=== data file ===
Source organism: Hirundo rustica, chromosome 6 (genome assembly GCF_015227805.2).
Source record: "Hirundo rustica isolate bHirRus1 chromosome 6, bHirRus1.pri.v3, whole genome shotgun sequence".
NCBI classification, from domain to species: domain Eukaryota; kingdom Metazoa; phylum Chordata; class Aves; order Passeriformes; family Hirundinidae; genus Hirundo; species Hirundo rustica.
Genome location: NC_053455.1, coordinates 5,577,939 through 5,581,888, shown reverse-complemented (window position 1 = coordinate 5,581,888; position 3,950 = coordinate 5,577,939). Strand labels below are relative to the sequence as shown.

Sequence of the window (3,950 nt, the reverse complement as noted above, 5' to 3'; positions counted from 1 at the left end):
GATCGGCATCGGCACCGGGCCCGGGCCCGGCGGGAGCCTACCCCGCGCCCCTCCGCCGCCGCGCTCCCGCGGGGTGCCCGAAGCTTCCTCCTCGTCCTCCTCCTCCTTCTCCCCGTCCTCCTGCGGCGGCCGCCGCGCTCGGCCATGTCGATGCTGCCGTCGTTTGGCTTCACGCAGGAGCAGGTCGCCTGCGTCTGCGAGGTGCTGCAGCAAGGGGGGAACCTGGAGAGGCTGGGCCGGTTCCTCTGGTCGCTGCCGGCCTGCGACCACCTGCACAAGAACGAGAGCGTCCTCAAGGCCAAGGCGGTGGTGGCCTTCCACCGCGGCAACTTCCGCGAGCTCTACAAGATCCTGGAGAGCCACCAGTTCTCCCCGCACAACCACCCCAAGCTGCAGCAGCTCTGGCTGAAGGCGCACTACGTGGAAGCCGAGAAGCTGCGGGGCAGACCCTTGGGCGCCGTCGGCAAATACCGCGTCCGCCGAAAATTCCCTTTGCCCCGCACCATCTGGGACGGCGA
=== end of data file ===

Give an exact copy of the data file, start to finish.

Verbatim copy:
Source organism: Hirundo rustica, chromosome 6 (genome assembly GCF_015227805.2).
Source record: "Hirundo rustica isolate bHirRus1 chromosome 6, bHirRus1.pri.v3, whole genome shotgun sequence".
NCBI classification, from domain to species: domain Eukaryota; kingdom Metazoa; phylum Chordata; class Aves; order Passeriformes; family Hirundinidae; genus Hirundo; species Hirundo rustica.
Genome location: NC_053455.1, coordinates 5,577,939 through 5,581,888, shown reverse-complemented (window position 1 = coordinate 5,581,888; position 3,950 = coordinate 5,577,939). Strand labels below are relative to the sequence as shown.

Sequence of the window (3,950 nt, the reverse complement as noted above, 5' to 3'; positions counted from 1 at the left end):
GATCGGCATCGGCACCGGGCCCGGGCCCGGCGGGAGCCTACCCCGCGCCCCTCCGCCGCCGCGCTCCCGCGGGGTGCCCGAAGCTTCCTCCTCGTCCTCCTCCTCCTTCTCCCCGTCCTCCTGCGGCGGCCGCCGCGCTCGGCCATGTCGATGCTGCCGTCGTTTGGCTTCACGCAGGAGCAGGTCGCCTGCGTCTGCGAGGTGCTGCAGCAAGGGGGGAACCTGGAGAGGCTGGGCCGGTTCCTCTGGTCGCTGCCGGCCTGCGACCACCTGCACAAGAACGAGAGCGTCCTCAAGGCCAAGGCGGTGGTGGCCTTCCACCGCGGCAACTTCCGCGAGCTCTACAAGATCCTGGAGAGCCACCAGTTCTCCCCGCACAACCACCCCAAGCTGCAGCAGCTCTGGCTGAAGGCGCACTACGTGGAAGCCGAGAAGCTGCGGGGCAGACCCTTGGGCGCCGTCGGCAAATACCGCGTCCGCCGAAAATTCCCTTTGCCCCGCACCATCTGGGACGGCGA